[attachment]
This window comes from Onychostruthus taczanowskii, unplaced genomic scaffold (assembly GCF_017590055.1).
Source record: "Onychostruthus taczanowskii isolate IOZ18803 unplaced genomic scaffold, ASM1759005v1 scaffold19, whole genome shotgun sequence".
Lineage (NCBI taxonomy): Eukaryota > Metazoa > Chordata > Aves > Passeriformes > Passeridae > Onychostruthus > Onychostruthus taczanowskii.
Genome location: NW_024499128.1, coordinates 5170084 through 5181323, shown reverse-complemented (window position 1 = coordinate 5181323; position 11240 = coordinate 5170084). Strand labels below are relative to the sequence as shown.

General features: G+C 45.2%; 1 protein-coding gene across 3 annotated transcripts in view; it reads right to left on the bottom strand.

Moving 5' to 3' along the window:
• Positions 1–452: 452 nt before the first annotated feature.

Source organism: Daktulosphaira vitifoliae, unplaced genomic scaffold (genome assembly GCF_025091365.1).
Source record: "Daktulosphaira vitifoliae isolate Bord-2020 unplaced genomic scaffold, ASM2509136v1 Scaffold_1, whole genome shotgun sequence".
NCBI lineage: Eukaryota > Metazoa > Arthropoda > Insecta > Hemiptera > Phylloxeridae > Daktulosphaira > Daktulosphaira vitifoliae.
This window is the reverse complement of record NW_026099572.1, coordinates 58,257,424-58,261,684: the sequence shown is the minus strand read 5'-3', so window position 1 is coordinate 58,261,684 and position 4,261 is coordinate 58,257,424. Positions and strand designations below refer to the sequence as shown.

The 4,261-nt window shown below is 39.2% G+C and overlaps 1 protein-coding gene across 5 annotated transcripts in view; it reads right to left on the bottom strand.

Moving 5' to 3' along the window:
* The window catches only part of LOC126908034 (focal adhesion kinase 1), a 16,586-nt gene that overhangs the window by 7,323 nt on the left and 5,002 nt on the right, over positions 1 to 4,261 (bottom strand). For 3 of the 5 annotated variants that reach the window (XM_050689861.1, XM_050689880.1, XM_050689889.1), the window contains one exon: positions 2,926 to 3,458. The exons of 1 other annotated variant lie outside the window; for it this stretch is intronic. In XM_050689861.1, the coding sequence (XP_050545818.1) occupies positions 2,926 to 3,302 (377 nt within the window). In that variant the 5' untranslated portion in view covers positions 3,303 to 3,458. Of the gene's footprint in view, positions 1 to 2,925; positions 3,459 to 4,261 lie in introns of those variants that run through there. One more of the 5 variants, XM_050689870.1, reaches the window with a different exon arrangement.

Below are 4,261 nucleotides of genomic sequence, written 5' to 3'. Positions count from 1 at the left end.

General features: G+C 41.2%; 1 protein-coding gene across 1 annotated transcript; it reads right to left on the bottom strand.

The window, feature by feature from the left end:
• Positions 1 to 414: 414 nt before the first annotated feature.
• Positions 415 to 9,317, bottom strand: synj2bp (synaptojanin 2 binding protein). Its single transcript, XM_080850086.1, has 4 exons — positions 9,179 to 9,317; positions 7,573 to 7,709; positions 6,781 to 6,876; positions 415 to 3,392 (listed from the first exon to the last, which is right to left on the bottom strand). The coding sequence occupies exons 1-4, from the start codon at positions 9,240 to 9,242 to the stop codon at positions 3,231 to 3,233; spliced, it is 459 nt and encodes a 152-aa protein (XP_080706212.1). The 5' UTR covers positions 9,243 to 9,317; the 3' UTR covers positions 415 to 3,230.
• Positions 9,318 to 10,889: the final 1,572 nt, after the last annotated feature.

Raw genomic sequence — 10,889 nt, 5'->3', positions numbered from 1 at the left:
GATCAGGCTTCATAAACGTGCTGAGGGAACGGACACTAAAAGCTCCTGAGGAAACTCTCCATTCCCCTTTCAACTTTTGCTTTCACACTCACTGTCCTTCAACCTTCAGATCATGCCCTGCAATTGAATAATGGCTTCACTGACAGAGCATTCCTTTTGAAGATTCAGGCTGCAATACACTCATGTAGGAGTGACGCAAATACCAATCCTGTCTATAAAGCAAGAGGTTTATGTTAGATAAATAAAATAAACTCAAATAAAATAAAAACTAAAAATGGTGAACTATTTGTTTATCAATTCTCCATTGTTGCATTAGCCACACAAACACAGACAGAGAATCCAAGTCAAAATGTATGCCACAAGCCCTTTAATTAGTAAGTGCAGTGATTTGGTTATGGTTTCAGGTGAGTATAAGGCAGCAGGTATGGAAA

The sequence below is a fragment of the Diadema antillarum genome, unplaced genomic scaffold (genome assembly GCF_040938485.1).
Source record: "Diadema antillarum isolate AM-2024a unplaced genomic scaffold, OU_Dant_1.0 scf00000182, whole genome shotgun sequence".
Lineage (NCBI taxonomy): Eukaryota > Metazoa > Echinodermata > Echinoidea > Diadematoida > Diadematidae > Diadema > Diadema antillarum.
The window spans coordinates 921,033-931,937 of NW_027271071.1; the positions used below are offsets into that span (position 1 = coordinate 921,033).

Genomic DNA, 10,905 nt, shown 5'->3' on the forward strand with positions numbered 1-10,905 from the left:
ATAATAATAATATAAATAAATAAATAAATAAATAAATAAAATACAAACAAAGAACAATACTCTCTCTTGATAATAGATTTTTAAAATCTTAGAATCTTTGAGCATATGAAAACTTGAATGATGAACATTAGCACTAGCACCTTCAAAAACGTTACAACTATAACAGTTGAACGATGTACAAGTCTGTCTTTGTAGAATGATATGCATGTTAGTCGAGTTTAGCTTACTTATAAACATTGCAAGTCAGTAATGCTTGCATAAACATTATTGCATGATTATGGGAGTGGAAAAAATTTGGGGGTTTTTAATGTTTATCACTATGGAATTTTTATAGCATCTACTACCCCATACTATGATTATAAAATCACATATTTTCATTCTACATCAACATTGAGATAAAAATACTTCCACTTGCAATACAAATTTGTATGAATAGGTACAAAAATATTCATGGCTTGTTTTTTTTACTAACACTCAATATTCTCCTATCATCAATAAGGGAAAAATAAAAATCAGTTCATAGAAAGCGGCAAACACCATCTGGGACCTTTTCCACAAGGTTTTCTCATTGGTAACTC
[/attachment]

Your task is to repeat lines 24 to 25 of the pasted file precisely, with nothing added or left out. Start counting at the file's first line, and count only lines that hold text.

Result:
Source record: "Diadema antillarum isolate AM-2024a unplaced genomic scaffold, OU_Dant_1.0 scf00000182, whole genome shotgun sequence".
Lineage (NCBI taxonomy): Eukaryota > Metazoa > Echinodermata > Echinoidea > Diadematoida > Diadematidae > Diadema > Diadema antillarum.